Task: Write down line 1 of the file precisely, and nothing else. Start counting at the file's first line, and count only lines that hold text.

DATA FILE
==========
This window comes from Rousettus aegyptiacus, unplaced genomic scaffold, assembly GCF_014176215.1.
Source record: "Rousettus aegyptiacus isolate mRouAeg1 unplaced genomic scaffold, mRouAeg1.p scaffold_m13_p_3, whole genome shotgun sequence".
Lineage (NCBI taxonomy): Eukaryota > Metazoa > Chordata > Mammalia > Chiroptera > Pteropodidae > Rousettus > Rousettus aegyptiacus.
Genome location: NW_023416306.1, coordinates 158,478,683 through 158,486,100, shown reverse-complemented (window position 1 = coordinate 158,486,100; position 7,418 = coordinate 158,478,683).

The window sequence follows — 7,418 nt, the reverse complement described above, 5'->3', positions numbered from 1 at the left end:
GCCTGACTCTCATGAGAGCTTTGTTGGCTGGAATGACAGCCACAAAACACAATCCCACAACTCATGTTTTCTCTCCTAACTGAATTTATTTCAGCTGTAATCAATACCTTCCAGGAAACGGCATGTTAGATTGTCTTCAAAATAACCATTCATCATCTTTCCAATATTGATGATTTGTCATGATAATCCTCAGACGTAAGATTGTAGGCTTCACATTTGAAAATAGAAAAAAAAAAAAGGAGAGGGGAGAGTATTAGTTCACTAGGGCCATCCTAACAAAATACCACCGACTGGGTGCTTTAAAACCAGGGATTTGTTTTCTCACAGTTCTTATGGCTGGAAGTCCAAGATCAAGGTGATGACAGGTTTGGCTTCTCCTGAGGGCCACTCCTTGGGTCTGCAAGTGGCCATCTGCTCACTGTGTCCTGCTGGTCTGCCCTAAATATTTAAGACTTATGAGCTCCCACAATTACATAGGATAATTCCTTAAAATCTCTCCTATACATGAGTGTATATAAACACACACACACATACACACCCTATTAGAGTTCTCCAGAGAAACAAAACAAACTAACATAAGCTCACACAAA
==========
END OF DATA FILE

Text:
This window comes from Rousettus aegyptiacus, unplaced genomic scaffold, assembly GCF_014176215.1.